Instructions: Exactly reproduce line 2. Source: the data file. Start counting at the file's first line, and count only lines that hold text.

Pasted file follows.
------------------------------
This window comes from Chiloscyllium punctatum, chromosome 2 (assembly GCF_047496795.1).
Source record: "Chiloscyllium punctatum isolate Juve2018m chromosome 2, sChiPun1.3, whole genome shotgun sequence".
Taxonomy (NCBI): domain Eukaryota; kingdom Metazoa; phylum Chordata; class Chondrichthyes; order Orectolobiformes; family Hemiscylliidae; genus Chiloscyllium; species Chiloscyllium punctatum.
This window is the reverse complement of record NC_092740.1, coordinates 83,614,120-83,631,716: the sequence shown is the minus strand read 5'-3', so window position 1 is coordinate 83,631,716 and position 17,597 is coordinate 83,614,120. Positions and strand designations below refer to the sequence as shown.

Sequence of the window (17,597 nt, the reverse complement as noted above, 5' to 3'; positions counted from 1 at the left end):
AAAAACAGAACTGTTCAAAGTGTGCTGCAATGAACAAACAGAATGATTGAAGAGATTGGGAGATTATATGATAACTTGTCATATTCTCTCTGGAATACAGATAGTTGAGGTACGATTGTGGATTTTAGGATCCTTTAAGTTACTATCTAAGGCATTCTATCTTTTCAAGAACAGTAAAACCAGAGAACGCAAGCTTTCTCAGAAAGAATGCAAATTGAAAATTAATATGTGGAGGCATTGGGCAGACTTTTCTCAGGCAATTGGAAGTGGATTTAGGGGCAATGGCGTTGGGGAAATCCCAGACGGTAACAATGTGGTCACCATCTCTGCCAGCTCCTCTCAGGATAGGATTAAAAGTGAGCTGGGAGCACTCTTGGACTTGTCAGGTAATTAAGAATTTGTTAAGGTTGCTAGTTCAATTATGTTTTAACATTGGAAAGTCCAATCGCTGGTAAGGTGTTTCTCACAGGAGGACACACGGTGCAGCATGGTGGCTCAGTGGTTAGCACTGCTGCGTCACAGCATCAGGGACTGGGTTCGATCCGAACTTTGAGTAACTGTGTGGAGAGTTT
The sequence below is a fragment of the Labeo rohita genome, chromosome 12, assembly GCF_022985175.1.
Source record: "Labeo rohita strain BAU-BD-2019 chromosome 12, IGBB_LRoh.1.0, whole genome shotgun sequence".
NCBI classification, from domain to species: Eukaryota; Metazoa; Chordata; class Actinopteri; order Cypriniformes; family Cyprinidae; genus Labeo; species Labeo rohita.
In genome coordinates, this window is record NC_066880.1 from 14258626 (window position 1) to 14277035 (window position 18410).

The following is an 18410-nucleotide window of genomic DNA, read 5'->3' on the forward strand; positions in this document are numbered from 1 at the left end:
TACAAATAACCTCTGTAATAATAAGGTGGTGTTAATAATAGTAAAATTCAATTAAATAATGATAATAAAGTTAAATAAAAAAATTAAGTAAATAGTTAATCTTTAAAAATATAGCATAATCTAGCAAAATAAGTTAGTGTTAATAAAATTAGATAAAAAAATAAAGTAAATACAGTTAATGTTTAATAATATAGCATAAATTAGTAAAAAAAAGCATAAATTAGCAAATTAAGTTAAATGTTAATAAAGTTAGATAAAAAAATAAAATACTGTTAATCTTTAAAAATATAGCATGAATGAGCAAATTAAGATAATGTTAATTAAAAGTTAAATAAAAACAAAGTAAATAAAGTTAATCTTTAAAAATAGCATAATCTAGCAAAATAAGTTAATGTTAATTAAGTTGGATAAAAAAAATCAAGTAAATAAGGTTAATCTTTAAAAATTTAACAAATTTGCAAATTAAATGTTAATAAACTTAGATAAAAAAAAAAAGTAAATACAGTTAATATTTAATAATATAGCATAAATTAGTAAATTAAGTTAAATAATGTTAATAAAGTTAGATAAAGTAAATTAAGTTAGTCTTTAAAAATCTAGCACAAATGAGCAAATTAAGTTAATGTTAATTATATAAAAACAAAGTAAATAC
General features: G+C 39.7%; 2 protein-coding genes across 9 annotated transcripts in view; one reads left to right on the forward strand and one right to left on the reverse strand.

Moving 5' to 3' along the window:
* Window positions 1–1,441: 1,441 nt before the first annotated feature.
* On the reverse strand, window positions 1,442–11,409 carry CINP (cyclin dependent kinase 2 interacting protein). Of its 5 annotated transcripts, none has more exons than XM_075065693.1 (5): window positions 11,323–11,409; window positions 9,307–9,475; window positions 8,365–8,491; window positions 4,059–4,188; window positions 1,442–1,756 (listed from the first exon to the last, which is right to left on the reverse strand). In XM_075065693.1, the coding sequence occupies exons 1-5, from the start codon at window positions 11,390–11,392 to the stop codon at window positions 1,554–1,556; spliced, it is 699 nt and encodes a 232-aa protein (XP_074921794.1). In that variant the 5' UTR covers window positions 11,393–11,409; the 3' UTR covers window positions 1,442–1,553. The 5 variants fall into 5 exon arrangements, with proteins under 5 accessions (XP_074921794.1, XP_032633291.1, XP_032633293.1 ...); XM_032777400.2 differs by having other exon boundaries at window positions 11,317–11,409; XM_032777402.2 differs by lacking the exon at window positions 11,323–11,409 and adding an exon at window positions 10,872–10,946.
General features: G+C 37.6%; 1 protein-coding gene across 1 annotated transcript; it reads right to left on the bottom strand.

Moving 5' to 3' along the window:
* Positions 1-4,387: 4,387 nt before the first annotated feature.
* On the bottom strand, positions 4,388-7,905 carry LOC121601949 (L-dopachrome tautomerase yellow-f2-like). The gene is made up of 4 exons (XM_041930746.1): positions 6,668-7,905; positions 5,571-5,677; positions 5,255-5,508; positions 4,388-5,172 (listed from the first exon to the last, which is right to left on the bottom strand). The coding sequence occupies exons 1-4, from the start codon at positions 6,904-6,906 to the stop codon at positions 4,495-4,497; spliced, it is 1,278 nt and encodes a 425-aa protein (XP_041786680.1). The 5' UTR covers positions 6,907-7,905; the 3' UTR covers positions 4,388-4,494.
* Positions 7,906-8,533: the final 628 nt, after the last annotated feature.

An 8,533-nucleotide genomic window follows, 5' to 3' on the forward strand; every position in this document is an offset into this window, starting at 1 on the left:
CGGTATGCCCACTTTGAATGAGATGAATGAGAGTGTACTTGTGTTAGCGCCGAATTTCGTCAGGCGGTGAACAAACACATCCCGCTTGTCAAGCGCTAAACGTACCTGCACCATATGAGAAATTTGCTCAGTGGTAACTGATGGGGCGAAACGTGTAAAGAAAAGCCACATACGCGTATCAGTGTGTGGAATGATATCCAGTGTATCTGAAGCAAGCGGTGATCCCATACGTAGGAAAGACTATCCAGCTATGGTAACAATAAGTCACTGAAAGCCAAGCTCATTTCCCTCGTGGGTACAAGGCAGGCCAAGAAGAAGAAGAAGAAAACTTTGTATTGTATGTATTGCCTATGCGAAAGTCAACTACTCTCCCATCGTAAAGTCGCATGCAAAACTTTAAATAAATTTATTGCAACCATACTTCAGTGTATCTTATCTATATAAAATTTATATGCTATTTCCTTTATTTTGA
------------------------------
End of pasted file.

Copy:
Source record: "Chiloscyllium punctatum isolate Juve2018m chromosome 2, sChiPun1.3, whole genome shotgun sequence".